70. i got deleted by facebook four days ago – am still waiting for a proper explanation and they arnt responding to my emails. there was apparently “suspicious payment activity” with a bank starting proceedings but I have assured them it is nothing to do with me and they wont give me details!! i run four businesses – one of them a wine group that i have grown through facebook over the past two years and this is simply NOT good enough. i have international followers and they would have no clue as to what is going on? facebook have not even put a notice up onto the group to say that it has been temporariliy suspended = it's just vanished. gone. caput.

    SO NOT GOOD ENOUGH!!!!!!!!!

  71. How much does an account go for these days? What did Jason pay? That's an interesting concept. I'd never buy or sell but I'd love to read about how it was done.

  72. I think Jason snuck in before the rules were set. But it's definitely against the rules now. Heck, as this whole episode shows it's even against the rules to THREATEN to break the rules.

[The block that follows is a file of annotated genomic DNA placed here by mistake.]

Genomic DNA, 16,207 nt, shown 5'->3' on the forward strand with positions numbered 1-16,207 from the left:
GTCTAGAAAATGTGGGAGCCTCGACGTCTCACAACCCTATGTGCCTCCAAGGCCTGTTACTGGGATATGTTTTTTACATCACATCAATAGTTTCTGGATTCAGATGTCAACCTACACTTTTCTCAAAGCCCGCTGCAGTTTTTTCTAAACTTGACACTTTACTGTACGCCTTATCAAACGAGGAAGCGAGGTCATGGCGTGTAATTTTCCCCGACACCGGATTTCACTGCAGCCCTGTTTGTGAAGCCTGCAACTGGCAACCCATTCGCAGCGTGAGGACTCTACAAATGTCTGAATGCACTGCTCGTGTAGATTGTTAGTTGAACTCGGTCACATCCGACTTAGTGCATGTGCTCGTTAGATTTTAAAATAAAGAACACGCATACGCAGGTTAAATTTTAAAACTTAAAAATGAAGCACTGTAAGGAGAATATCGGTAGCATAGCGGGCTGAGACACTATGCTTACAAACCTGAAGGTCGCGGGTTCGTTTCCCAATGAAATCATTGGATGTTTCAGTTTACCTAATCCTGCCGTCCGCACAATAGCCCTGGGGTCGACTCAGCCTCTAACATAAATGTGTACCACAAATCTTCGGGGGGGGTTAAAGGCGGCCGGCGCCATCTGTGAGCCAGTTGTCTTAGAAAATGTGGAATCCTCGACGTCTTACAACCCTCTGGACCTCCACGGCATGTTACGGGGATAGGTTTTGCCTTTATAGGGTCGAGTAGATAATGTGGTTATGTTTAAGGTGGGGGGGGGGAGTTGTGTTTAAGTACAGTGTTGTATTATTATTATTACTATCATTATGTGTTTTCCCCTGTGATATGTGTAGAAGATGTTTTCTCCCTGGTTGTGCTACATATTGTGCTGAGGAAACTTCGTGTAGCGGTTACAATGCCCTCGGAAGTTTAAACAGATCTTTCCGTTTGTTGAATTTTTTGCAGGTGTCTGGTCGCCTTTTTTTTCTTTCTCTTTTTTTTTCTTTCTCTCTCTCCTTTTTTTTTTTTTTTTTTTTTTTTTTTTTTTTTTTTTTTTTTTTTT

73. My wife had a twitter account under her initials “tlc” — I think about a month ago twitter reassigned it without notice to “The Learning Channel”.

  74. Yes, I've been making this case for government intervention, and marshalling the Supreme Court cases and thinking about this for years, here under my real-life name where I publish for work:
    http://www.rferl.org/content/Facebook_Caught_Be

    as well as at my tech blog secondthoughts.typepad.com

    It's not just Twitter and Facebook. It's Second Life. It's Techcrunch. It's all kinds of places. Run by you tech biggies in Silicon Valley who made these services this way, so you have only yourselves to blame, and each other to convince.

    Whenever normal people outside the Silicon Valey magic circle show up and point out that it is outrageous that an entire sector of American business — and in the communications and media industries what's more — feels itself excempt to the rule of law, you geeks say the following:

    “Oh, it's just right-wing Christian fundamentalists who want to inflict Family Values and censorship on us and put conservative Christan congressmen in our hair to stop our freedoms as secular liberals”